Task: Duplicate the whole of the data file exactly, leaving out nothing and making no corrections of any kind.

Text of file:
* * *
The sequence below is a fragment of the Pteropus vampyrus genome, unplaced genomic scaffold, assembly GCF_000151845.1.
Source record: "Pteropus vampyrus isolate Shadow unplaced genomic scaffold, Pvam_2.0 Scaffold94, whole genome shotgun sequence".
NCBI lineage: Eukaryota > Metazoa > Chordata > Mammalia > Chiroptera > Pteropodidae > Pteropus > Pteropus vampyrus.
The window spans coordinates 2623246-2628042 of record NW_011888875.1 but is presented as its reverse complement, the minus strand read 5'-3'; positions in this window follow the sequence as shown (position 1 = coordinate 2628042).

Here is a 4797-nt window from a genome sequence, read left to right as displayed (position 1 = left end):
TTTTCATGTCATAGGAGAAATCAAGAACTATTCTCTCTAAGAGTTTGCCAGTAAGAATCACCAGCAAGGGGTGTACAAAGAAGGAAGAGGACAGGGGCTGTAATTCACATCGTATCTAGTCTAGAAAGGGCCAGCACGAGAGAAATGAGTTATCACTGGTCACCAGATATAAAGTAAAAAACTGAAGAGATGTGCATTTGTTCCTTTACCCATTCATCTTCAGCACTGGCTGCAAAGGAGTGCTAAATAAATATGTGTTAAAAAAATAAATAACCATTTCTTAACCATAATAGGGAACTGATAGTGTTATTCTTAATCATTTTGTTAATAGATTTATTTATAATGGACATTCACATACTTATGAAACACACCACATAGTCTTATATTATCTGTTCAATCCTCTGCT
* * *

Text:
The sequence below is a fragment of the Pteropus vampyrus genome, unplaced genomic scaffold, assembly GCF_000151845.1.
Source record: "Pteropus vampyrus isolate Shadow unplaced genomic scaffold, Pvam_2.0 Scaffold94, whole genome shotgun sequence".
NCBI lineage: Eukaryota > Metazoa > Chordata > Mammalia > Chiroptera > Pteropodidae > Pteropus > Pteropus vampyrus.
The window spans coordinates 2623246-2628042 of record NW_011888875.1 but is presented as its reverse complement, the minus strand read 5'-3'; positions in this window follow the sequence as shown (position 1 = coordinate 2628042).

Here is a 4797-nt window from a genome sequence, read left to right as displayed (position 1 = left end):
TTTTCATGTCATAGGAGAAATCAAGAACTATTCTCTCTAAGAGTTTGCCAGTAAGAATCACCAGCAAGGGGTGTACAAAGAAGGAAGAGGACAGGGGCTGTAATTCACATCGTATCTAGTCTAGAAAGGGCCAGCACGAGAGAAATGAGTTATCACTGGTCACCAGATATAAAGTAAAAAACTGAAGAGATGTGCATTTGTTCCTTTACCCATTCATCTTCAGCACTGGCTGCAAAGGAGTGCTAAATAAATATGTGTTAAAAAAATAAATAACCATTTCTTAACCATAATAGGGAACTGATAGTGTTATTCTTAATCATTTTGTTAATAGATTTATTTATAATGGACATTCACATACTTATGAAACACACCACATAGTCTTATATTATCTGTTCAATCCTCTGCT